Fastest Ways to Improve Your Credit Score

Although repairing your credit score takes time, there are some steps you can take to speed up the process:

  • Resolve errors on your report: If you notice errors on your credit report, like incorrect balances or accounts that aren’t yours, then disputing these errors and having them removed from your credit report could quickly improve your credit score.
  • Ask for a credit limit increase: Depending on your issuer, you may be able to request a credit limit increase online. You can also call customer service. If you’ve made on-time payments but use a lot of your available credit line every month, this could be a way to lower your credit utilization ratio and improve your score.
  • Pay off debt: Paying off debt is another effective way to improve your credit score. “Right away, just prioritize paying the most you can afford in your budget while avoiding any late payments,” says Grant. A popular strategy is the debt avalanche method, which involves tackling your highest-interest credit cards first.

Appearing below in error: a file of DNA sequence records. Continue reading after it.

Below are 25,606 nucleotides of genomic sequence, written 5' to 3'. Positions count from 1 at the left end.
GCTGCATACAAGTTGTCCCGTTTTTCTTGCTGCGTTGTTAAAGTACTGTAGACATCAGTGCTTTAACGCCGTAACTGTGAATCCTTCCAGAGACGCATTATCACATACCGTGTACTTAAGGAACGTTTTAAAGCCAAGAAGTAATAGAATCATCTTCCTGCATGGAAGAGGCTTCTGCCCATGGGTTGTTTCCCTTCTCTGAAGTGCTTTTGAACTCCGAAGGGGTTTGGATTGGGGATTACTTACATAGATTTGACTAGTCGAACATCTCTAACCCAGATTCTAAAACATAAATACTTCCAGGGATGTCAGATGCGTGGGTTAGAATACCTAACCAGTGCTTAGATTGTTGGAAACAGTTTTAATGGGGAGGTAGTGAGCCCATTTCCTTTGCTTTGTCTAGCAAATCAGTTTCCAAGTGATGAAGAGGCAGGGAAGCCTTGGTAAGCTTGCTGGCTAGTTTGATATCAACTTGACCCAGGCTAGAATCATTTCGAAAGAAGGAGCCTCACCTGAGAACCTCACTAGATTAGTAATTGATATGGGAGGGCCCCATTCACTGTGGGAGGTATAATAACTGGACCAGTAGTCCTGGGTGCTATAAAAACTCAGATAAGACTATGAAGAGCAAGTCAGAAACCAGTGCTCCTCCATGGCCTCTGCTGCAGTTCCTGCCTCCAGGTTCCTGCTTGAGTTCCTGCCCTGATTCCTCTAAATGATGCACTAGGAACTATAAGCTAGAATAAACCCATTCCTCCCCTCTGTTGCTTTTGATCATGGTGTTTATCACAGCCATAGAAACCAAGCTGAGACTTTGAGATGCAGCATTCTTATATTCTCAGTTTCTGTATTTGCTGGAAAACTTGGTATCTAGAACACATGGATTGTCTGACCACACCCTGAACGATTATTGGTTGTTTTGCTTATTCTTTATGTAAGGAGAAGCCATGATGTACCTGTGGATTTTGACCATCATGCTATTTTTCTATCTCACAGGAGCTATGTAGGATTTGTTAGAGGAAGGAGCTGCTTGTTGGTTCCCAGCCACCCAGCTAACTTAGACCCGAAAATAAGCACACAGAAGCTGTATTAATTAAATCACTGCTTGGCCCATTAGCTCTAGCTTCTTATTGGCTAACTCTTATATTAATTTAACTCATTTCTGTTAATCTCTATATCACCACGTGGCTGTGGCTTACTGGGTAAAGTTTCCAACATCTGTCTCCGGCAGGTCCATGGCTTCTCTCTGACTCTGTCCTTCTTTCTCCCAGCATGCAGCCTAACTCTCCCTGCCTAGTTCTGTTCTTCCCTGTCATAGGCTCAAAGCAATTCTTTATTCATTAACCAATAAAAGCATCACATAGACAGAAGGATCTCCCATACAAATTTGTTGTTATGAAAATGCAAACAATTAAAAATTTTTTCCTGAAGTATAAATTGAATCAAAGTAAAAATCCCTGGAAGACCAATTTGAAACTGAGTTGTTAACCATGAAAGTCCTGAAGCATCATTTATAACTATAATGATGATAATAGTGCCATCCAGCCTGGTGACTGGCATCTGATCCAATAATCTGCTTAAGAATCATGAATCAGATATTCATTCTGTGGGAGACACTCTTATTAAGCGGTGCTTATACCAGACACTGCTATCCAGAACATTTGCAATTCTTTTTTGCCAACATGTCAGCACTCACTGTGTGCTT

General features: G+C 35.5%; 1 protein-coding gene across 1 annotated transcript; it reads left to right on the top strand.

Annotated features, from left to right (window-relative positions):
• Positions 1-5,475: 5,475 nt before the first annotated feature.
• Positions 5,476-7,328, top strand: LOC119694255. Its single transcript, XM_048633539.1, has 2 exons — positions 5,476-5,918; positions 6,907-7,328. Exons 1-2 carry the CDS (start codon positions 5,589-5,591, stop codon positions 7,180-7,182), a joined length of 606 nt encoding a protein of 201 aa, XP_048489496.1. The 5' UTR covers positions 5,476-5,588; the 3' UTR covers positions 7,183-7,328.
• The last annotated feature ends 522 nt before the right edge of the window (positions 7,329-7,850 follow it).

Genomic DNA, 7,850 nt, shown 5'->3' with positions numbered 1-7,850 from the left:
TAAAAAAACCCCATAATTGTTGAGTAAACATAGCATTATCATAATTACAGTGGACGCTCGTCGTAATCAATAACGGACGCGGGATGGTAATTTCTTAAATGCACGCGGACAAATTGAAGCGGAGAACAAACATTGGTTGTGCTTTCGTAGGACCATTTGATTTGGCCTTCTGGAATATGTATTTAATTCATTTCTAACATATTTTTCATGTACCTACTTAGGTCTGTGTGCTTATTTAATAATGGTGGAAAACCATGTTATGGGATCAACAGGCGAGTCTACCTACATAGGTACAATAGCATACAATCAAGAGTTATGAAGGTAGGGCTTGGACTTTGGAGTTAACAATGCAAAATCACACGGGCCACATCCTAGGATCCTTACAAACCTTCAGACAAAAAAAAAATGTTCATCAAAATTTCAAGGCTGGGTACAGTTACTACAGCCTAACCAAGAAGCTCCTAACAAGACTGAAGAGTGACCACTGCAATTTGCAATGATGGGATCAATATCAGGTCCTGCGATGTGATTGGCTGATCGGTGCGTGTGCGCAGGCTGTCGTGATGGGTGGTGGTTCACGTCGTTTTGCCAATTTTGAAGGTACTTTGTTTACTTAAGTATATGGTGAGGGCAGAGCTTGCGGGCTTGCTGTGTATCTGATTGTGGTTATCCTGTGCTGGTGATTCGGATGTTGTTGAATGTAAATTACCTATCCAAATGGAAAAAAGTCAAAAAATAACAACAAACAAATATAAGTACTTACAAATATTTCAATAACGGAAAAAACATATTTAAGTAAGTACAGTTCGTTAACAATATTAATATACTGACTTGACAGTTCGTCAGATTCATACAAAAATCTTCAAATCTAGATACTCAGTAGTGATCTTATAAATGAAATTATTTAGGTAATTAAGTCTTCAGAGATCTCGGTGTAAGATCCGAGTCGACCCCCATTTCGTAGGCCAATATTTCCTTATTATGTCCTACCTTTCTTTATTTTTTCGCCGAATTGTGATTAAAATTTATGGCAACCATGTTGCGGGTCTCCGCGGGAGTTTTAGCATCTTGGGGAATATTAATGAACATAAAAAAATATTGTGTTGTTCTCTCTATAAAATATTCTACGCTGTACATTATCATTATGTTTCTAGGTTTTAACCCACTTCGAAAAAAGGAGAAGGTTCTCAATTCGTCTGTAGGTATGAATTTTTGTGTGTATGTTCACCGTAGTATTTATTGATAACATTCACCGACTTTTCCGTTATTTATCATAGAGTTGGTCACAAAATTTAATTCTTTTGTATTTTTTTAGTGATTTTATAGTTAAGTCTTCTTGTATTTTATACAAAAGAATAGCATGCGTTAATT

• Make on-time payments: The longer you can maintain consistent, on-time payments, the more you’ll see an improvement in your score. If you tend to be forgetful, set up automatic payments — just make sure you keep a budget and have enough in your bank account to cover the charges, so you’re not hit with overdraft or returned payment fees.
  • Change your spending habits: If you find yourself in a cycle of debt and you’re not impacting your balances, you should take a step back and look at your finances and spending as a whole, Weaver says. “Stop adding to that credit card while you’re paying it off,” she says. Use a cash-based budgeting system while you’re getting control of your finances. Once your debts are paid, you can focus on using your credit cards responsibly so you don’t get into a pickle again.